(CIDRAP News) In a bird's eye view of pandemic H1N1 seroprevalence studies published so far, the World Health Organization (WHO) said today the reports consistently show older people had partial protection and that infection rates were higher in younger people, but it's too soon to estimate a global attack rate.
(CIDRAP News) Leading public health officials and experts have sharply rejected charges from some European officials that pharmaceutical companies used exaggerated claims about the H1N1 pandemic threat to scare governments into buying unnecessary stockpiles of vaccines.
(CIDRAP News) The World Health Organization (WHO) said today that the fast-tracking of vaccines for pandemic H1N1 influenza won't compromise safety, while acknowledging that clinical data will be limited when the first doses are administered.
The World Health Organization (WHO) reported 331 cases of swine influenza H1N1 in 11 countries as of 6 a.m. GMT today. The case numbers by country are United States, 109 (1 death) (these are yesterday's totals); Mexico, 156 (9 deaths), Canada, 34; Spain, 13; United Kingdom, 8; New Zealand, 3; Germany, 3; Israel, 2; and 1 each in Austria, the Netherlands, and Switzerland. [WHO update 7]
(CIDRAP News) David Nabarro, influenza coordinator for the United Nations (UN), said during a press conference yesterday that the world is better prepared to respond to an influenza pandemic, but he added that continuing outbreaks in some countries are a reminder that a major threat remains.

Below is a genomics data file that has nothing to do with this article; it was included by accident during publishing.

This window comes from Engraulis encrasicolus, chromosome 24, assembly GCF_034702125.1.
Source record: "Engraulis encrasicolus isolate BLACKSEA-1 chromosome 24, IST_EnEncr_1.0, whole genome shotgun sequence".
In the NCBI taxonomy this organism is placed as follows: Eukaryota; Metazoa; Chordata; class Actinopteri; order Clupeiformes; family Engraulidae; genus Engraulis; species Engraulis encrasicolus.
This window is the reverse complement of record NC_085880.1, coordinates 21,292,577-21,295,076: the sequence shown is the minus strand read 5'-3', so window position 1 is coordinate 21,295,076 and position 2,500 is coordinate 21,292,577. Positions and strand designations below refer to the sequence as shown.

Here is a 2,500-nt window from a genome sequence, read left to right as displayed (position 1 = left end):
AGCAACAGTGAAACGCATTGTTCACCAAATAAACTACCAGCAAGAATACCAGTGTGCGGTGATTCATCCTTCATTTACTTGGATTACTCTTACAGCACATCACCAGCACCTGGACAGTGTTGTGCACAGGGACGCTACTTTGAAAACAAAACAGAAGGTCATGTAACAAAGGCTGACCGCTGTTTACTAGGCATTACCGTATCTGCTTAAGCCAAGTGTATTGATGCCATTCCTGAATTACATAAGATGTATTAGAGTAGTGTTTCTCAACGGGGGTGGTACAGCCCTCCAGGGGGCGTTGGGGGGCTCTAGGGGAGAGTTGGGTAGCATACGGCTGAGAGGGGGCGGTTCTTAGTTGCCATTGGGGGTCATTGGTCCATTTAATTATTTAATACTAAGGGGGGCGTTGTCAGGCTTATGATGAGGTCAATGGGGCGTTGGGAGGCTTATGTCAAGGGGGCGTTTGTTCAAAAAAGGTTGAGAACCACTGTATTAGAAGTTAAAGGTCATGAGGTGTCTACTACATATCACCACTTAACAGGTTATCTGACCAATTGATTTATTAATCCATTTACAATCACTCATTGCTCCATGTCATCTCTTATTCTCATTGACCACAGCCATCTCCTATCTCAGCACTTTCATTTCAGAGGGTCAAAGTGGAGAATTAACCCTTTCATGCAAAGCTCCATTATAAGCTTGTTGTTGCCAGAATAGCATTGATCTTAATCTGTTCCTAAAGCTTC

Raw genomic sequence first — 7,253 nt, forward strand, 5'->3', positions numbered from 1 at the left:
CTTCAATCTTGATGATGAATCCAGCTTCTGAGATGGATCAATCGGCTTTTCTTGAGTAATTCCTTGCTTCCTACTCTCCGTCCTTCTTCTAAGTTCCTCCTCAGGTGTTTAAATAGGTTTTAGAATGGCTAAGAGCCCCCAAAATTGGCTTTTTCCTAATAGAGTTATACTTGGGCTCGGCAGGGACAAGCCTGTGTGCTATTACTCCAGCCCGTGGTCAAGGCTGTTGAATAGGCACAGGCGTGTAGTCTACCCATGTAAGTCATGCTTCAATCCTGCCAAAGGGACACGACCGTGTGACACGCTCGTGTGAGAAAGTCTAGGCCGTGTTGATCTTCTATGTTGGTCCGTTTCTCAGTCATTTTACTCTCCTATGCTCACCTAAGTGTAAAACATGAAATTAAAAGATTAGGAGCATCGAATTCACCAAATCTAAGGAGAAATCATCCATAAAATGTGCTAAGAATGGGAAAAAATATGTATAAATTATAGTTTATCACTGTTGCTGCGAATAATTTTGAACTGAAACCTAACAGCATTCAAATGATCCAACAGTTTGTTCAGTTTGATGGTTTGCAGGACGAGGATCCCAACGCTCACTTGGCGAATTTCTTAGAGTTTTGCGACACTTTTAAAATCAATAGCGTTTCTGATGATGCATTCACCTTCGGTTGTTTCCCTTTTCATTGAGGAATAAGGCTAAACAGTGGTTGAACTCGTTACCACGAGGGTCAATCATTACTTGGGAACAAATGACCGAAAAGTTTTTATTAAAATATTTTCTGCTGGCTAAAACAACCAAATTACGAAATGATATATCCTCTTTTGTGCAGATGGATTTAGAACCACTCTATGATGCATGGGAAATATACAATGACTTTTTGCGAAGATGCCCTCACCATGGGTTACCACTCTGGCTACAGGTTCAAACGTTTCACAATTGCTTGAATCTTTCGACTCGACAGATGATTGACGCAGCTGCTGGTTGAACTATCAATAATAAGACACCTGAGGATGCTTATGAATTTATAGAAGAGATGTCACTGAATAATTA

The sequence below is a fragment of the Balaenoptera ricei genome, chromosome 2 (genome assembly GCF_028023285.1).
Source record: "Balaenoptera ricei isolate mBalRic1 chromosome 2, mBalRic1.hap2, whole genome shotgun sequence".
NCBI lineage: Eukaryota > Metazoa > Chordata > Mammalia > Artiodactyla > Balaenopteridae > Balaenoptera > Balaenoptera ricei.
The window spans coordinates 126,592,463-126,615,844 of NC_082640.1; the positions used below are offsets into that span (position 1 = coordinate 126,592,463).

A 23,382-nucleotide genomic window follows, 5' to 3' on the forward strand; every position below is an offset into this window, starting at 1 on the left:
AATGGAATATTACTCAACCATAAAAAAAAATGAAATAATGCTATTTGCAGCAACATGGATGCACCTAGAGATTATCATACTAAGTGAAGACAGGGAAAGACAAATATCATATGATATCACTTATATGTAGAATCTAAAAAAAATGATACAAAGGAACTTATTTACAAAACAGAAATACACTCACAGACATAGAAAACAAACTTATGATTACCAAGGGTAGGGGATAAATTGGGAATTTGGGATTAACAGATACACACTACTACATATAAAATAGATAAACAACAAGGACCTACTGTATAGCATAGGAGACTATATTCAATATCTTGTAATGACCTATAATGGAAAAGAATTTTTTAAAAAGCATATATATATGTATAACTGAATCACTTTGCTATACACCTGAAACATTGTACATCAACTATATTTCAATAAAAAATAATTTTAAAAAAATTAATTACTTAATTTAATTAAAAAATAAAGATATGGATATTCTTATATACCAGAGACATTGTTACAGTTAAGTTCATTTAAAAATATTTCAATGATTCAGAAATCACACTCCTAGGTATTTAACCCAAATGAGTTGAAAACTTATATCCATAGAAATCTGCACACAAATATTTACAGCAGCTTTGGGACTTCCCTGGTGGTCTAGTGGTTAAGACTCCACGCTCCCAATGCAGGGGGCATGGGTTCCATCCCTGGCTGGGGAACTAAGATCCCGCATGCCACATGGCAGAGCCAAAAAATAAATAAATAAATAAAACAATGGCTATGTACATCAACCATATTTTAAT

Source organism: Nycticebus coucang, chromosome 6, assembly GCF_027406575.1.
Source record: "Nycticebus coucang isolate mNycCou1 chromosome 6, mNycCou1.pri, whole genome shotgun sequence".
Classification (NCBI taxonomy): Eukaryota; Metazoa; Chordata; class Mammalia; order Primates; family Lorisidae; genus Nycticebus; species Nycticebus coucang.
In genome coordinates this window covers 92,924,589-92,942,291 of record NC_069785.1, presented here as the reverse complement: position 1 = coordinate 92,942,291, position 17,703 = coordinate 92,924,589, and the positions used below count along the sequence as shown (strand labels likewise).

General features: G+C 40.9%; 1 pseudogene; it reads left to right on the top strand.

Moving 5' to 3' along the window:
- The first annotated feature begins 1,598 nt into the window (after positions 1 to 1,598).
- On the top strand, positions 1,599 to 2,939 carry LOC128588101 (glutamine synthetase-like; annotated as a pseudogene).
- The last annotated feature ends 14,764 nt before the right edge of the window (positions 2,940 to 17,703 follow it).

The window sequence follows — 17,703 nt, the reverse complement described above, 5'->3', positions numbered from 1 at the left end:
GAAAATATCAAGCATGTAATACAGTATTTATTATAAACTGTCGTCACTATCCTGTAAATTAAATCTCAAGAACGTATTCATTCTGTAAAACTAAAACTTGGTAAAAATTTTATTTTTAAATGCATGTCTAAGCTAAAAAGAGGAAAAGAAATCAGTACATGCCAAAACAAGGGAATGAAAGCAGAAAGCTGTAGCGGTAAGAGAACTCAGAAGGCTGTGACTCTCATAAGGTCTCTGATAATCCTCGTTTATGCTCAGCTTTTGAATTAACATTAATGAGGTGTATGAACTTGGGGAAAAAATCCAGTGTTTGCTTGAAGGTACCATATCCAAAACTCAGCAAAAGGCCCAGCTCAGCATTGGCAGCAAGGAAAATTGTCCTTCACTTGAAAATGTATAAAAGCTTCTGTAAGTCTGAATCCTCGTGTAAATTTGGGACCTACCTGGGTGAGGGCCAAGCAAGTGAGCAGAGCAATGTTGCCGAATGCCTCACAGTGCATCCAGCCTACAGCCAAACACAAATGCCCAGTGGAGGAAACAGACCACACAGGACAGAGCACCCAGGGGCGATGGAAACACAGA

(CIDRAP News) This in-depth article investigates the prospects for development of vaccines to head off the threat of an influenza pandemic posed by the H5N1 avian influenza virus. Its seven parts put advances in vaccine technology in perspective by illuminating the formidable barriers to producing an effective and widely usable vaccine in a short time frame.
Editor's note: This is the second in a seven-part series investigating the prospects for development of vaccines to head off the threat of an influenza pandemic posed by the H5N1 avian influenza virus. The series puts promising advances in vaccine technology in perspective by illuminating the formidable barriers to producing large amounts of an effective and widely usable vaccine in a short time frame.